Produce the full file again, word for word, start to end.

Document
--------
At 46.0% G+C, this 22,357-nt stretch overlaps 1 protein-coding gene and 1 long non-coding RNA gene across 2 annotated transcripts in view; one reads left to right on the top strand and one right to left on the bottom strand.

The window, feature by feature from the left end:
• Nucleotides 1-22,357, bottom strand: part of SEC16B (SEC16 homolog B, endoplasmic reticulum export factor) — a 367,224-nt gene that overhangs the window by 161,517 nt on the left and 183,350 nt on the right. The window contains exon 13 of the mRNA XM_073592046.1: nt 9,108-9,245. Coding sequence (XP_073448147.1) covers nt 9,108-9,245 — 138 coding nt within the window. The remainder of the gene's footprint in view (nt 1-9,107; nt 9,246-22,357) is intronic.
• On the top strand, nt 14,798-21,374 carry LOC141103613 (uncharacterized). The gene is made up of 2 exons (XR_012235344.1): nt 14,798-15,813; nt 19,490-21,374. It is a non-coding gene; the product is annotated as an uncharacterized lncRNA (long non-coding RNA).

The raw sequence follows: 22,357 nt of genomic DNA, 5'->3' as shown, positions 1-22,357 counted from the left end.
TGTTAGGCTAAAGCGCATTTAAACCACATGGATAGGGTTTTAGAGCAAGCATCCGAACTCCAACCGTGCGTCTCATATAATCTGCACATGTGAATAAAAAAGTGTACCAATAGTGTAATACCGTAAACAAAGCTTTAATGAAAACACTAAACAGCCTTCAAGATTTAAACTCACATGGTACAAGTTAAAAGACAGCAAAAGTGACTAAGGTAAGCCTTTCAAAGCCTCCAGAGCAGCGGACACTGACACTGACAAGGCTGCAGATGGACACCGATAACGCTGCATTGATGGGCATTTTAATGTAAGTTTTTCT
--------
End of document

At 46.0% G+C, this 22,357-nt stretch overlaps 1 protein-coding gene and 1 long non-coding RNA gene across 2 annotated transcripts in view; one reads left to right on the top strand and one right to left on the bottom strand.

The window, feature by feature from the left end:
• Nucleotides 1-22,357, bottom strand: part of SEC16B (SEC16 homolog B, endoplasmic reticulum export factor) — a 367,224-nt gene that overhangs the window by 161,517 nt on the left and 183,350 nt on the right. The window contains exon 13 of the mRNA XM_073592046.1: nt 9,108-9,245. Coding sequence (XP_073448147.1) covers nt 9,108-9,245 — 138 coding nt within the window. The remainder of the gene's footprint in view (nt 1-9,107; nt 9,246-22,357) is intronic.
• On the top strand, nt 14,798-21,374 carry LOC141103613 (uncharacterized). The gene is made up of 2 exons (XR_012235344.1): nt 14,798-15,813; nt 19,490-21,374. It is a non-coding gene; the product is annotated as an uncharacterized lncRNA (long non-coding RNA).

The raw sequence follows: 22,357 nt of genomic DNA, 5'->3' as shown, positions 1-22,357 counted from the left end.
TGTTAGGCTAAAGCGCATTTAAACCACATGGATAGGGTTTTAGAGCAAGCATCCGAACTCCAACCGTGCGTCTCATATAATCTGCACATGTGAATAAAAAAGTGTACCAATAGTGTAATACCGTAAACAAAGCTTTAATGAAAACACTAAACAGCCTTCAAGATTTAAACTCACATGGTACAAGTTAAAAGACAGCAAAAGTGACTAAGGTAAGCCTTTCAAAGCCTCCAGAGCAGCGGACACTGACACTGACAAGGCTGCAGATGGACACCGATAACGCTGCATTGATGGGCATTTTAATGTAAGTTTTTCT